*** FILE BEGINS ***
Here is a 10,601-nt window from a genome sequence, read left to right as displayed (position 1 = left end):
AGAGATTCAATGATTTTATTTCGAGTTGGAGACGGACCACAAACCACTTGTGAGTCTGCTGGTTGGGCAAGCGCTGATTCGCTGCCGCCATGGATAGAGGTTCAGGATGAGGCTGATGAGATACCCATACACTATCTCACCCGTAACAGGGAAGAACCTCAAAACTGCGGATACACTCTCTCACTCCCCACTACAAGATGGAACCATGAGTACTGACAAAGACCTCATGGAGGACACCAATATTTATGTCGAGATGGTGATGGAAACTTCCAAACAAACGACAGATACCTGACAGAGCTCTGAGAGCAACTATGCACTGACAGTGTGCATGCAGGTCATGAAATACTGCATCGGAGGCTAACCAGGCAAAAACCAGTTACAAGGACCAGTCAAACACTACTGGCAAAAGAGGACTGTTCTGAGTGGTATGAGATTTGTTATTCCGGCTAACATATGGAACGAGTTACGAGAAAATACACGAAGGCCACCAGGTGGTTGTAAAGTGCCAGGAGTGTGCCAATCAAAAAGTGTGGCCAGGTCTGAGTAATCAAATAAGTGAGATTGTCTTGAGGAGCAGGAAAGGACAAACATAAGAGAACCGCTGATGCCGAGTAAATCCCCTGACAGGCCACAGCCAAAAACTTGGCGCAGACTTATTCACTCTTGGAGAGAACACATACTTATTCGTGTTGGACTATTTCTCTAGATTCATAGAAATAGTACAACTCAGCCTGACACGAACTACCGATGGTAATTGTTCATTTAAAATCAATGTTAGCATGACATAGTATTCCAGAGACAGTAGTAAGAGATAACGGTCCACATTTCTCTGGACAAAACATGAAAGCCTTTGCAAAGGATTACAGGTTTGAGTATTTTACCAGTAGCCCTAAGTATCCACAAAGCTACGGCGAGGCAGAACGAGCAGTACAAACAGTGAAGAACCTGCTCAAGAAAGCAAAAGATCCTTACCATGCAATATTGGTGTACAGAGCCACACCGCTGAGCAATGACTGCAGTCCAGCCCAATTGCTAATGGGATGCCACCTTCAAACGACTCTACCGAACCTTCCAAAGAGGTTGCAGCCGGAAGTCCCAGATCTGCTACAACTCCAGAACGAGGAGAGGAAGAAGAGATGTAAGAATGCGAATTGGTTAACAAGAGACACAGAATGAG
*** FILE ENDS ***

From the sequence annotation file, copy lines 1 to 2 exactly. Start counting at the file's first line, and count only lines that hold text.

Here is a 10,601-nt window from a genome sequence, read left to right as displayed (position 1 = left end):
AGAGATTCAATGATTTTATTTCGAGTTGGAGACGGACCACAAACCACTTGTGAGTCTGCTGGTTGGGCAAGCGCTGATTCGCTGCCGCCATGGATAGAGGTTCAGGATGAGGCTGATGAGATACCCATACACTATCTCACCCGTAACAGGGAAGAACCTCAAAACTGCGGATACACTCTCTCACTCCCCACTACAAGATGGAACCATGAGTACTGACAAAGACCTCATGGAGGACACCAATATTTATGTCGAGATGGTGATGGAAACTTCCAAACAAACGACAGATACCTGACAGAGCTCTGAGAGCAACTATGCACTGACAGTGTGCATGCAGGTCATGAAATACTGCATCGGAGGCTAACCAGGCAAAAACCAGTTACAAGGACCAGTCAAACACTACTGGCAAAAGAGGACTGTTCTGAGTGGTATGAGATTTGTTATTCCGGCTAACATATGGAACGAGTTACGAGAAAATACACGAAGGCCACCAGGTGGTTGTAAAGTGCCAGGAGTGTGCCAATCAAAAAGTGTGGCCAGGTCTGAGTAATCAAATAAGTGAGATTGTCTTGAGGAGCAGGAAAGGACAAACATAAGAGAACCGCTGATGCCGAGTAAATCCCCTGACAGGCCACAGCCAAAAACTTGGCGCAGACTTATTCACTCTTGGAGAGAACACATACTTATTCGTGTTGGACTATTTCTCTAGATTCATAGAAATAGTACAACTCAGCCTGACACGAACTACCGATGGTAATTGTTCATTTAAAATCAATGTTAGCATGACATAGTATTCCAGAGACAGTAGTAAGAGATAACGGTCCACATTTCTCTGGACAAAACATGAAAGCCTTTGCAAAGGATTACAGGTTTGAGTATTTTACCAGTAGCCCTAAGTATCCACAAAGCTACGGCGAGGCAGAACGAGCAGTACAAACAGTGAAGAACCTGCTCAAGAAAGCAAAAGATCCTTACCATGCAATATTGGTGTACAGAGCCACACCGCTGAGCAATGACTGCAGTCCAGCCCAATTGCTAATGGGATGCCACCTTCAAACGACTCTACCGAACCTTCCAAAGAGGTTGCAGCCGGAAGTCCCAGATCTGCTACAACTCCAGAACGAGGAGAGGAAGAAGAGATGTAAGAATGCGAATTGGTTAACAAGAGACACAGAATGAG